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Cell Death Differ. 2015 Apr;22(4):560-73. doi: 10.1038/cdd.2014.189. Epub 2014 Dec 12.

p53 suppresses muscle differentiation at the myogenin step in response to genotoxic stress.

Author information

  • 1Department of Chemical Engineering, Stanford University, Stanford, CA 94305, USA.
  • 2Division of Radiation and Cancer Biology, Department of Radiation Oncology, Stanford University, Stanford, CA 94305, USA.
  • 3Department of Chemical and Systems Biology, Stanford University, Stanford, CA 94305, USA.
  • 4Human Biology Division, Fred Hutchinson Cancer Research Center, Seattle, WA 98109, USA.
  • 51] Division of Radiation and Cancer Biology, Department of Radiation Oncology, Stanford University, Stanford, CA 94305, USA [2] Department of Genetics, Stanford University School of Medicine, Stanford, CA 94305, USA.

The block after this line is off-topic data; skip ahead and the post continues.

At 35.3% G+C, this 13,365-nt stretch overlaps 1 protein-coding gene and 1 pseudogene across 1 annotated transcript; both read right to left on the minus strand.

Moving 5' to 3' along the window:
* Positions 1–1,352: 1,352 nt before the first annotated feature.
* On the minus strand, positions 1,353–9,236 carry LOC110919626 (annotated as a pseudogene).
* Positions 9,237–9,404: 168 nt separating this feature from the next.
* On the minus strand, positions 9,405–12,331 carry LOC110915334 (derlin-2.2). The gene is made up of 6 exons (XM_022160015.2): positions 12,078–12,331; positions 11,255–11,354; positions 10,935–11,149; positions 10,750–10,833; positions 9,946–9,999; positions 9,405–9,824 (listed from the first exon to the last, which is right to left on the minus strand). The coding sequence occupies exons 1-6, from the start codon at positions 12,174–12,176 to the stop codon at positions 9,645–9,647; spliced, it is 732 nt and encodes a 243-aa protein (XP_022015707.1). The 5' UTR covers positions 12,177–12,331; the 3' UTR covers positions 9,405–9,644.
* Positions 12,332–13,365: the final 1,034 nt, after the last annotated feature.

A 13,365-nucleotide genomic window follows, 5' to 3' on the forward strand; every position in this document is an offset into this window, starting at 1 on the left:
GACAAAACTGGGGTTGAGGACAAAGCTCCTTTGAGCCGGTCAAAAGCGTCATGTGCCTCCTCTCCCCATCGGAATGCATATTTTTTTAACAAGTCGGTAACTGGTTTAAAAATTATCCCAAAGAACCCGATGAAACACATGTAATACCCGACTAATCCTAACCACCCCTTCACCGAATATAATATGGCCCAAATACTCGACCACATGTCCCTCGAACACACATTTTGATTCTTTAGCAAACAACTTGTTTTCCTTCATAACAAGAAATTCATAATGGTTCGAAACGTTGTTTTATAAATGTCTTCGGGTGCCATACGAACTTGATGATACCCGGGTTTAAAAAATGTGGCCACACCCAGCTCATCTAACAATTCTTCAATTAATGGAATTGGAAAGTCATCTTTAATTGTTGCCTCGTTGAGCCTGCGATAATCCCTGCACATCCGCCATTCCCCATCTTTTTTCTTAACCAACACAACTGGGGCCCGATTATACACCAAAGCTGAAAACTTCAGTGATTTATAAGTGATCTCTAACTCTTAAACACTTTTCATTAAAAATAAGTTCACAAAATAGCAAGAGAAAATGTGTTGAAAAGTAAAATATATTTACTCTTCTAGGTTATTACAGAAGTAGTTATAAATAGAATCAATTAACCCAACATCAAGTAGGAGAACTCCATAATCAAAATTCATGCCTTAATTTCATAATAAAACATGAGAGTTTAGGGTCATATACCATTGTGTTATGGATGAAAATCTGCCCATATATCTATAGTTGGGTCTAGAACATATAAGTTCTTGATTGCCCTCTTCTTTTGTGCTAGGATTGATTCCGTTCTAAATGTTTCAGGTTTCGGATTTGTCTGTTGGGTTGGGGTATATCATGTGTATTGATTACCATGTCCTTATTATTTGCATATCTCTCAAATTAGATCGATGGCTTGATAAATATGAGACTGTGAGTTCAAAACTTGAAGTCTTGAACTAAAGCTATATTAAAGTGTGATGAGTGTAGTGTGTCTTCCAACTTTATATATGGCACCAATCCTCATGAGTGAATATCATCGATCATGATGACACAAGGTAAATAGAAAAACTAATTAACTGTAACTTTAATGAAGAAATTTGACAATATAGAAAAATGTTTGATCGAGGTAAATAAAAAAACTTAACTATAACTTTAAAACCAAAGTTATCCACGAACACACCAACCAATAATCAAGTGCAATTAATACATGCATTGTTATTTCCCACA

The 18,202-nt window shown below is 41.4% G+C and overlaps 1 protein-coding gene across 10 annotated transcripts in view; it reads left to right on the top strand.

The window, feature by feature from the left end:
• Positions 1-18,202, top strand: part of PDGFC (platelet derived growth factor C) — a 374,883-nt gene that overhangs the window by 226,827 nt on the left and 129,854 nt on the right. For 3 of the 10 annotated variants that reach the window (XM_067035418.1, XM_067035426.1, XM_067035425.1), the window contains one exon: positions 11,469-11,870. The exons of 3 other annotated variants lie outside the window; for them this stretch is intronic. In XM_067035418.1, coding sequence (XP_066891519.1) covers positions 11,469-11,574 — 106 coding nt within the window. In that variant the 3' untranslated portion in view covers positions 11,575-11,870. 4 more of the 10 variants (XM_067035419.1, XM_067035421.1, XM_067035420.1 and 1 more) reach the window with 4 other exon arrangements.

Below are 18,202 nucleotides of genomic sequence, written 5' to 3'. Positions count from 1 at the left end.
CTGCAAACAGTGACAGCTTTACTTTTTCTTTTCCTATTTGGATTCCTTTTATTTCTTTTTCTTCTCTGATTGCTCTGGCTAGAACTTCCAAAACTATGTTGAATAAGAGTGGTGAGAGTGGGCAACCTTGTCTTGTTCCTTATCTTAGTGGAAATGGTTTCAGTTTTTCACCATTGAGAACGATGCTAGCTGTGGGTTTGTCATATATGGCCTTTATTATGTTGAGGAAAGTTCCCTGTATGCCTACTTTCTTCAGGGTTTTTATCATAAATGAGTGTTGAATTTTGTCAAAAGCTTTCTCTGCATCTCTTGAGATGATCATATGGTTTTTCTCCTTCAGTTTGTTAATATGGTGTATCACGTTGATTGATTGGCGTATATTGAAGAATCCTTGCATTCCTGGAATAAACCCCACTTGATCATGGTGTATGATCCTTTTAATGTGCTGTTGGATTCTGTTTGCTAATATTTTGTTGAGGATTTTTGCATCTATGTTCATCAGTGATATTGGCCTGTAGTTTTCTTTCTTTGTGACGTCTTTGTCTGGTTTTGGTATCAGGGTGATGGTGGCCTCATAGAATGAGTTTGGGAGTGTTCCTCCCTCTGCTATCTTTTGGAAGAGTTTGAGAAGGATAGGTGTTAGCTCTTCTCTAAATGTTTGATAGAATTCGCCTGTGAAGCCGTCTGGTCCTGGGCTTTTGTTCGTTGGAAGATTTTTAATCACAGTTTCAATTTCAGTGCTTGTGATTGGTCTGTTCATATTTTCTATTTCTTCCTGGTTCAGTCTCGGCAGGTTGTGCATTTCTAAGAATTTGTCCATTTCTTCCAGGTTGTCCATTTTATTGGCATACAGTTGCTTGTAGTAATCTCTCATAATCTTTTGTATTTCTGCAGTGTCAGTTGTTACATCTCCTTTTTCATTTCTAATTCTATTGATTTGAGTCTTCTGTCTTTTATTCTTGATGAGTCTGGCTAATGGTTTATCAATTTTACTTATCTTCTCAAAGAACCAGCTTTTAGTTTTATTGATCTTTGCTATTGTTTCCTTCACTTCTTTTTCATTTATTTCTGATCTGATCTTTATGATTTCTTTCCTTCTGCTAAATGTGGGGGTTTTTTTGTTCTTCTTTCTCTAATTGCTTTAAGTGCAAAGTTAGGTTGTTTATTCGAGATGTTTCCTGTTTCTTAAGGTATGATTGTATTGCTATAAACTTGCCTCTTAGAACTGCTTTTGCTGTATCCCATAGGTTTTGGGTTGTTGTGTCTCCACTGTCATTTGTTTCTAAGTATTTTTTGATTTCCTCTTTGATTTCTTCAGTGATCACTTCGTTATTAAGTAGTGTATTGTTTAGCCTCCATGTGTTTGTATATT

Abstract

Acute muscle injury and physiological stress from chronic muscle diseases and aging lead to impairment of skeletal muscle function. This raises the question of whether p53, a cellular stress sensor, regulates muscle tissue repair under stress conditions. By investigating muscle differentiation in the presence of genotoxic stress, we discovered that p53 binds directly to the myogenin promoter and represses transcription of myogenin, a member of the MyoD family of transcription factors that plays a critical role in driving terminal muscle differentiation. This reduction of myogenin protein is observed in G1-arrested cells and leads to decreased expression of late but not early differentiation markers. In response to acute genotoxic stress, p53-mediated repression of myogenin reduces post-mitotic nuclear abnormalities in terminally differentiated cells. This study reveals a mechanistic link previously unknown between p53 and muscle differentiation, and suggests new avenues for managing p53-mediated stress responses in chronic muscle diseases or during muscle aging.

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PMID:
25501595
[PubMed - indexed for MEDLINE]
PMCID:
PMC4356341
Free PMC Article
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